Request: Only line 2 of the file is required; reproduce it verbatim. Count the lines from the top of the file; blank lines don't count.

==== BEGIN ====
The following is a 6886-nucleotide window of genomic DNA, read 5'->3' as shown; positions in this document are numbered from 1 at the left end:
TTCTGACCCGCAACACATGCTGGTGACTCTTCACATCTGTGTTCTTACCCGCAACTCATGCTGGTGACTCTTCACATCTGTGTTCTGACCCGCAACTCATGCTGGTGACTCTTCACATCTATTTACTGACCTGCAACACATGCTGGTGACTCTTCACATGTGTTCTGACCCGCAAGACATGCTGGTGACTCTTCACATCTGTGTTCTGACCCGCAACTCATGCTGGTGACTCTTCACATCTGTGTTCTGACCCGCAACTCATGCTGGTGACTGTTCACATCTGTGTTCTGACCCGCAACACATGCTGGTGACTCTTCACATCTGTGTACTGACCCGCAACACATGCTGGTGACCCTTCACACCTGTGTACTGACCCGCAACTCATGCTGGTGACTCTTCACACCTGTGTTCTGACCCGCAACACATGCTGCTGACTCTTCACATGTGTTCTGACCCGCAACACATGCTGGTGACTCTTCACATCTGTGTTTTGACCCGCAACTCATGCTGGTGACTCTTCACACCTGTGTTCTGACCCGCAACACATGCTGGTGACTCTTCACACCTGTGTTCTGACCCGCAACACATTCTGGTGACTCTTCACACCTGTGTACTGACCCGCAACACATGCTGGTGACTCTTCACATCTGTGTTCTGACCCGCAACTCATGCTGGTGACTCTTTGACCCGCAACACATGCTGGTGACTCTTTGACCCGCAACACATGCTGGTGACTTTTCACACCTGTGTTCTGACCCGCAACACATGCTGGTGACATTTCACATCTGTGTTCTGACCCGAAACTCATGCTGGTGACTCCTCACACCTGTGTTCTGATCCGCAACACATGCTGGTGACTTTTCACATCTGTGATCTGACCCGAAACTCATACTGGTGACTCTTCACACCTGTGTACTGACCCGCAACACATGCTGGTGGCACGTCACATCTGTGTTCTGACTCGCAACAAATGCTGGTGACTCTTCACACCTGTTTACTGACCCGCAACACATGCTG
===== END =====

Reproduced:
TTCTGACCCGCAACACATGCTGGTGACTCTTCACATCTGTGTTCTTACCCGCAACTCATGCTGGTGACTCTTCACATCTGTGTTCTGACCCGCAACTCATGCTGGTGACTCTTCACATCTATTTACTGACCTGCAACACATGCTGGTGACTCTTCACATGTGTTCTGACCCGCAAGACATGCTGGTGACTCTTCACATCTGTGTTCTGACCCGCAACTCATGCTGGTGACTCTTCACATCTGTGTTCTGACCCGCAACTCATGCTGGTGACTGTTCACATCTGTGTTCTGACCCGCAACACATGCTGGTGACTCTTCACATCTGTGTACTGACCCGCAACACATGCTGGTGACCCTTCACACCTGTGTACTGACCCGCAACTCATGCTGGTGACTCTTCACACCTGTGTTCTGACCCGCAACACATGCTGCTGACTCTTCACATGTGTTCTGACCCGCAACACATGCTGGTGACTCTTCACATCTGTGTTTTGACCCGCAACTCATGCTGGTGACTCTTCACACCTGTGTTCTGACCCGCAACACATGCTGGTGACTCTTCACACCTGTGTTCTGACCCGCAACACATTCTGGTGACTCTTCACACCTGTGTACTGACCCGCAACACATGCTGGTGACTCTTCACATCTGTGTTCTGACCCGCAACTCATGCTGGTGACTCTTTGACCCGCAACACATGCTGGTGACTCTTTGACCCGCAACACATGCTGGTGACTTTTCACACCTGTGTTCTGACCCGCAACACATGCTGGTGACATTTCACATCTGTGTTCTGACCCGAAACTCATGCTGGTGACTCCTCACACCTGTGTTCTGATCCGCAACACATGCTGGTGACTTTTCACATCTGTGATCTGACCCGAAACTCATACTGGTGACTCTTCACACCTGTGTACTGACCCGCAACACATGCTGGTGGCACGTCACATCTGTGTTCTGACTCGCAACAAATGCTGGTGACTCTTCACACCTGTTTACTGACCCGCAACACATGCTG